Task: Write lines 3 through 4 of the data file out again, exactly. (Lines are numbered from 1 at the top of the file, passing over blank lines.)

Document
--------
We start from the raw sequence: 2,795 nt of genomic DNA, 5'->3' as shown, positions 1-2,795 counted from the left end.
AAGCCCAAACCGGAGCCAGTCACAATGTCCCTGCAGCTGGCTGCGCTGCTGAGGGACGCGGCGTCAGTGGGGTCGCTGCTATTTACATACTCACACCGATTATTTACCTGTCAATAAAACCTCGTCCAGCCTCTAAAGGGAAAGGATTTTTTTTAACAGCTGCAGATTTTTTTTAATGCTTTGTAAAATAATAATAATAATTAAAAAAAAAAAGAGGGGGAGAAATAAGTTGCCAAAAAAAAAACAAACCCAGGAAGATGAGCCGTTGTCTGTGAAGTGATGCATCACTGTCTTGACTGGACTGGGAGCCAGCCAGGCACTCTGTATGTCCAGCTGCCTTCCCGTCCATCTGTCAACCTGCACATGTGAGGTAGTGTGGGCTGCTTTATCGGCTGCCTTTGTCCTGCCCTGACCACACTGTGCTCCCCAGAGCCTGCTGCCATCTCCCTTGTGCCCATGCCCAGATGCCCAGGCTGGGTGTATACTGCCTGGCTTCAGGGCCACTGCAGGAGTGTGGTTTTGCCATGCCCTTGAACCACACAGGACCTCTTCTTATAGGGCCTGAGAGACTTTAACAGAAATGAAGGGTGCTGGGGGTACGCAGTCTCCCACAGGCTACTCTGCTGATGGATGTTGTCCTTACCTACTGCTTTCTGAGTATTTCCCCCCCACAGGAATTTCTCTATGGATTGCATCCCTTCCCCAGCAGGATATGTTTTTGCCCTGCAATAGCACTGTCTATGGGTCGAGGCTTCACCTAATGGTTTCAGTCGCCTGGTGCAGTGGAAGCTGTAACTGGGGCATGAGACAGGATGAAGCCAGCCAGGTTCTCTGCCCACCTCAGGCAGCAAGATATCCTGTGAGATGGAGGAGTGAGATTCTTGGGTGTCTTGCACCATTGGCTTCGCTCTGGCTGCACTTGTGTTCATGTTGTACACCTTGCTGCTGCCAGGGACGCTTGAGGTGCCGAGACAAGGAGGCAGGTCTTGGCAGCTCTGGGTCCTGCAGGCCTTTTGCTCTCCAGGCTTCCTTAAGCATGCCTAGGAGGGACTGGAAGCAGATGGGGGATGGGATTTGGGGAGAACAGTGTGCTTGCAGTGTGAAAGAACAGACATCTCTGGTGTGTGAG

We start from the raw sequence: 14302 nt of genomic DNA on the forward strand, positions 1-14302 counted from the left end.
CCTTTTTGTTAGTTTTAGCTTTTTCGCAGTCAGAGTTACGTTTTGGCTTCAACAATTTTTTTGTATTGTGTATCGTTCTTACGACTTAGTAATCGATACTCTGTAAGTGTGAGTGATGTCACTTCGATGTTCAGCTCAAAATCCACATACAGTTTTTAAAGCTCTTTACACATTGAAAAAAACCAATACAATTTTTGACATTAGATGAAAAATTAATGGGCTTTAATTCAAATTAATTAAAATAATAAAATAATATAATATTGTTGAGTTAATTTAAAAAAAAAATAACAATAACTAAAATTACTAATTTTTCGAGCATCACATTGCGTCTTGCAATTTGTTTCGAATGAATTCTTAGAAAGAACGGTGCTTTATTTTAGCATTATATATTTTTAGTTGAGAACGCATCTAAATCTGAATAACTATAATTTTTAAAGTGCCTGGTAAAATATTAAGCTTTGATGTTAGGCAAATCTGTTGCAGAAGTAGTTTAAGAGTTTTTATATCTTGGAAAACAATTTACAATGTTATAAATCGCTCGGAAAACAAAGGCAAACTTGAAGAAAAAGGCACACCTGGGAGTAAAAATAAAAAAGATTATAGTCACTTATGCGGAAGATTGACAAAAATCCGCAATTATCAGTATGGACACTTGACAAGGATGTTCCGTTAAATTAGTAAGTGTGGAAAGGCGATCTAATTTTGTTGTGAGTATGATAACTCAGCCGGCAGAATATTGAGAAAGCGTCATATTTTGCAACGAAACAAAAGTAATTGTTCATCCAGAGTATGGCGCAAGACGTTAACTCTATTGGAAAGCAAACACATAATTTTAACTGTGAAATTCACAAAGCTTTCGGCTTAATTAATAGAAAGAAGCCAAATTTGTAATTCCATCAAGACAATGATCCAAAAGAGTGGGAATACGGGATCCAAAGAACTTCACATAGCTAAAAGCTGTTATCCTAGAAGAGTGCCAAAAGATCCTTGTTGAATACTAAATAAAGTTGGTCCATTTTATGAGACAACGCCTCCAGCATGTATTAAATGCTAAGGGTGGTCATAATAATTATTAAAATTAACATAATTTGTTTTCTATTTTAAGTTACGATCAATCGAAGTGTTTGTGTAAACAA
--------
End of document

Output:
We start from the raw sequence: 14302 nt of genomic DNA on the forward strand, positions 1-14302 counted from the left end.
CCTTTTTGTTAGTTTTAGCTTTTTCGCAGTCAGAGTTACGTTTTGGCTTCAACAATTTTTTTGTATTGTGTATCGTTCTTACGACTTAGTAATCGATACTCTGTAAGTGTGAGTGATGTCACTTCGATGTTCAGCTCAAAATCCACATACAGTTTTTAAAGCTCTTTACACATTGAAAAAAACCAATACAATTTTTGACATTAGATGAAAAATTAATGGGCTTTAATTCAAATTAATTAAAATAATAAAATAATATAATATTGTTGAGTTAATTTAAAAAAAAAATAACAATAACTAAAATTACTAATTTTTCGAGCATCACATTGCGTCTTGCAATTTGTTTCGAATGAATTCTTAGAAAGAACGGTGCTTTATTTTAGCATTATATATTTTTAGTTGAGAACGCATCTAAATCTGAATAACTATAATTTTTAAAGTGCCTGGTAAAATATTAAGCTTTGATGTTAGGCAAATCTGTTGCAGAAGTAGTTTAAGAGTTTTTATATCTTGGAAAACAATTTACAATGTTATAAATCGCTCGGAAAACAAAGGCAAACTTGAAGAAAAAGGCACACCTGGGAGTAAAAATAAAAAAGATTATAGTCACTTATGCGGAAGATTGACAAAAATCCGCAATTATCAGTATGGACACTTGACAAGGATGTTCCGTTAAATTAGTAAGTGTGGAAAGGCGATCTAATTTTGTTGTGAGTATGATAACTCAGCCGGCAGAATATTGAGAAAGCGTCATATTTTGCAACGAAACAAAAGTAATTGTTCATCCAGAGTATGGCGCAAGACGTTAACTCTATTGGAAAGCAAACACATAATTTTAACTGTGAAATTCACAAAGCTTTCGGCTTAATTAATAGAAAGAAGCCAAATTTGTAATTCCATCAAGACAATGATCCAAAAGAGTGGGAATACGGGATCCAAAGAACTTCACATAGCTAAAAGCTGTTATCCTAGAAGAGTGCCAAAAGATCCTTGTTGAATACTAAATAAAGTTGGTCCATTTTATGAGACAACGCCTCCAGCATGTATTAAATGCTAAGGGTGGTCATAATAATTATTAAAATTAACATAATTTGTTTTCTATTTTAAGTTACGATCAATCGAAGTGTTTGTGTAAACAA